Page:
The contortions a writer goes through in crafting a workable plot are really too convoluted to be worth describing. Compared to plotting, jumping through hoops would be a picnic. Most often I’m able to get where I want to go; or, to put it another way, to get the story to go where the story needs to go. But sometimes talking my way out loud through the coils of a perplexity can be useful.

If nothing else, explaining the conundrum to another person forces me to articulate the various factors that are impinging on the plot. That in itself can help. Sometimes the person who is listening to my rant may come up with a great suggestion; that’s even better. Also, talking about the book to someone who is obviously interested can boost my morale. All of which are good reasons to brainstorm.

Sadly, I live alone and have no ready access to interested listeners. So here we are, wandering lost in the vast impersonal space of the internet. Comments are encouraged.

Here, in a large and lumpy nutshell, is the briar patch into which I have tumbled. (No apologies for the mixed metaphor. It describes the situation pretty well.)

A boy and a girl are trekking through a dangerous swamp on an impromptu quest. (The goal of the quest may not be relevant; it has to do with a sort of Holy Grail that the boy’s father pawned for drinking money some years before.) He is 18 or 19, she is 17 or 18. They have only recently met. They’re attracted to one another, but the boy can’t stop thinking about another girl, who is not present and who for all he knows is dead by now, who is his True Love.

The boy and girl are just about to, ah, you know. G-rated book, but tongues are mentioned and groping has commenced. They’re interrupted by a band of nasty little elf-demons with stone-tipped spears. The elf-demons tie them up and take them off to the elf-demon village. The villages is in treehouses, which may or may not be relevant. At dawn, the captives will be tossed off of the edge, where a mad god will tumble them in the air for a while and then dunk them into a pool, where large piranha will chew them up and they will die.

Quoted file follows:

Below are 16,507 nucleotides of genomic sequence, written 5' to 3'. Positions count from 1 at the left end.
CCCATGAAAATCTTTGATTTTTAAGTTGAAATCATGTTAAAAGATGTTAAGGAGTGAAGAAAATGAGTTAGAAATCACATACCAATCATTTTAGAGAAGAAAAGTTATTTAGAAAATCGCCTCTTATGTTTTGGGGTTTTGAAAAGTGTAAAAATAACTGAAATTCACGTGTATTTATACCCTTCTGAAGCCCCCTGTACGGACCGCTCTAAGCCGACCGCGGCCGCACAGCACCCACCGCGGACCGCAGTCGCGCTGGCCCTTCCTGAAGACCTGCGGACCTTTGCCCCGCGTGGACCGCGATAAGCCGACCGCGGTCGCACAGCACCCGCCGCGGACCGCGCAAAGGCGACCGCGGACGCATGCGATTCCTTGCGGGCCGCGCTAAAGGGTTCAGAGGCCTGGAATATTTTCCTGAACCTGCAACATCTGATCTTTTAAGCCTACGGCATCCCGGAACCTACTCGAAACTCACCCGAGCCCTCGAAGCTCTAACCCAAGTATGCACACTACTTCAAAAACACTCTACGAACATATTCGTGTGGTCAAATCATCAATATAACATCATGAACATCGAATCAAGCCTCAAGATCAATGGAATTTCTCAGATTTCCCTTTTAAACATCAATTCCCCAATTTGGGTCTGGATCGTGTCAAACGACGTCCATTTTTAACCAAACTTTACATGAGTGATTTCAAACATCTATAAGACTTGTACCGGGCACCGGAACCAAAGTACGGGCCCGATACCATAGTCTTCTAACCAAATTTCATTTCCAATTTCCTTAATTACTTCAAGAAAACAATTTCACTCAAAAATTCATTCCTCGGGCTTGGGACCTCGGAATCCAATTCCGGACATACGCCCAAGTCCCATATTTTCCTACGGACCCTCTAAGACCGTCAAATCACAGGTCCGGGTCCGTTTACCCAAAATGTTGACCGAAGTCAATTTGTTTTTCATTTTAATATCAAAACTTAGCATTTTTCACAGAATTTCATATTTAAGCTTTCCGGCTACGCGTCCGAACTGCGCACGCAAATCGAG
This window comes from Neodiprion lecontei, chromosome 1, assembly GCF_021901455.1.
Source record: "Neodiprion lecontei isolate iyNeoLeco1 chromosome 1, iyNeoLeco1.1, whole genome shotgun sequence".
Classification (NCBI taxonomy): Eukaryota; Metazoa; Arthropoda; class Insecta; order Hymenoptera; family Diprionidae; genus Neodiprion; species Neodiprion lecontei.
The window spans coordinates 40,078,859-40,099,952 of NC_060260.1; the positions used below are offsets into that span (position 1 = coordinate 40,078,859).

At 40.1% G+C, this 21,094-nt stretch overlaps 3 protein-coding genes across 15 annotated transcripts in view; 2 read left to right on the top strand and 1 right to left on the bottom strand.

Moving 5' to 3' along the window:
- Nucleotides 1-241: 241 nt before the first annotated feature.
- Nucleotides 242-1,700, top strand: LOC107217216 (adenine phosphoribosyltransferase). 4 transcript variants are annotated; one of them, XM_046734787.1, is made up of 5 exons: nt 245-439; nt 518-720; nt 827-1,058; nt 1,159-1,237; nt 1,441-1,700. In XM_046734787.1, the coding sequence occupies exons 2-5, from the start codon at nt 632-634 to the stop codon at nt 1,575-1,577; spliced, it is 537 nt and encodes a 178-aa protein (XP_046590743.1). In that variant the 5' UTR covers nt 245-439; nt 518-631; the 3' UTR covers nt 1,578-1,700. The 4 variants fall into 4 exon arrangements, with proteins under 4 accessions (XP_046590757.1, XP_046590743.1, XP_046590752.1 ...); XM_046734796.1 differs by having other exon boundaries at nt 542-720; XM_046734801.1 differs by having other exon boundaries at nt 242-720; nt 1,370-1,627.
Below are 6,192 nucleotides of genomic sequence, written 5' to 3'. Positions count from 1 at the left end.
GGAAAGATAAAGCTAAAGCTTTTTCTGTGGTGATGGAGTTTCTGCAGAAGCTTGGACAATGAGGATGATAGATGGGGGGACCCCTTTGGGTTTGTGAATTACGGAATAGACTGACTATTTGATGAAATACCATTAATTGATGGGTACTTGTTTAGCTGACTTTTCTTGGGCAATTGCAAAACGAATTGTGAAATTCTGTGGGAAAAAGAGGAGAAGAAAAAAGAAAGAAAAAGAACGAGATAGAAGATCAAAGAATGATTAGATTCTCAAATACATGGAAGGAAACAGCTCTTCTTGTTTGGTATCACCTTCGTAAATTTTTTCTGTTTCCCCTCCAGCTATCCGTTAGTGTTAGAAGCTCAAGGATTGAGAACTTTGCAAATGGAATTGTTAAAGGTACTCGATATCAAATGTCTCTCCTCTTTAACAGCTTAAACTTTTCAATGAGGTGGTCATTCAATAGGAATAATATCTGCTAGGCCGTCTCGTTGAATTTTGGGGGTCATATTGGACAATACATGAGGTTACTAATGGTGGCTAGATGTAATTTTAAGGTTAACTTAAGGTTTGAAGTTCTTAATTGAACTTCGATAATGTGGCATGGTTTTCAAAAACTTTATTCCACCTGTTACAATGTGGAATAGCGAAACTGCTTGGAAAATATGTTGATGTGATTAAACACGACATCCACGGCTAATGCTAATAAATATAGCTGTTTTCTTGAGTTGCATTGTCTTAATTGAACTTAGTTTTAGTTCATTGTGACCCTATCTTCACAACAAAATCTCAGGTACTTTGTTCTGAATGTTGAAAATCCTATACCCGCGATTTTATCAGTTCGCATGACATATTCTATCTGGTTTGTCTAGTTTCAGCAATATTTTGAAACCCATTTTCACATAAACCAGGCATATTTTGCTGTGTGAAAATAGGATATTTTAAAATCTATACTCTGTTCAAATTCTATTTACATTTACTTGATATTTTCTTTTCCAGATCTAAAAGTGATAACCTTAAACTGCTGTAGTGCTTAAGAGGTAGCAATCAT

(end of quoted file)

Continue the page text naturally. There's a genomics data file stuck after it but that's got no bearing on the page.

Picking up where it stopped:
But that’s not the problem. I’d kind of like this dramatic action to be seen rather than just threatened by the evil chief of the elf-demons, but that’s not the problem either.

I can rig it so that one or both of them escapes this dire fate. Slice the rope with the magic knife (yes, the boy has a magic knife), kick the elf-demons off of the edge, climb down the rope ladder, and run. Piece of cake.

No,the problem is that during this incident I need to drive a wedge between the boy and the girl, so that the impending romance (or lustful encounter, if you prefer) quite definitely fizzles out. The girl needs to run away, hurt or repelled or something. That way, the boy will turn around, get out of the swamp, and go off to find his True Love. And I can’t do it by having the boy do something ugly or insensitive, because he’s The Good Guy. He’s destined to marry his True Love. So he can’t be a bastard — but somehow, in the midst of this gripping action, the girl needs to freak out and run from him.

She can’t very well abandon him to his fate and run off by herself leaving him tied up in the treehouse, because she has already saved his life once (in an earlier volume of the saga). That would be inconsistent. And since she has the hots for him, it would take something pretty major for her to change her mind.

She has trust issues; we’re fairly sure of that. She also has a hawk or falcon who is a sort of familiar — there’s a mind link between them. Could the boy perhaps kill the hawk in the process of saving their lives? Maybe, but wouldn’t that make him kind of a bastard?

I may have to kill her to get her out of the story, but I purely hate to do that, not only because I like her but because if this series is successful, she may turn out to be the heroine of a spinoff series somewhere down the road. Her and her hawk, roaming around.

How can a Good Boy stupidly give a Good Girl the impression that he’s Truly Awful, so that she runs off leaving him to almost certain death in a dangerous swamp, so that he never sees her again and doesn’t feel too awful if he tries to run after her and apologize but can’t find her? How can I get her out of the picture and leave him not feeling too bad about walking away?

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2 Responses to Brainstorming

  1. Marco says:

    You know what?
    This is not the answer to your question but it may help you find one.
    In real life people and especially teenage girls are irrational. And you are trying to to give rational explanations. I always like it very much when a hero(ine) acts in a way I would not or can’t even fully understand, for “his own” reasons.

    My point is, don’t try to find an explanation that would be true for YOU. There are many possible reasons she can be pissed off or disappointed, that may seem stupid for you but very valid for your heroine.

    • midiguru says:

      Good suggestion, Marco. I worked out a solution within 24 hours after posting this; I left it on the blog because I thought other writers might find the thought process interesting.

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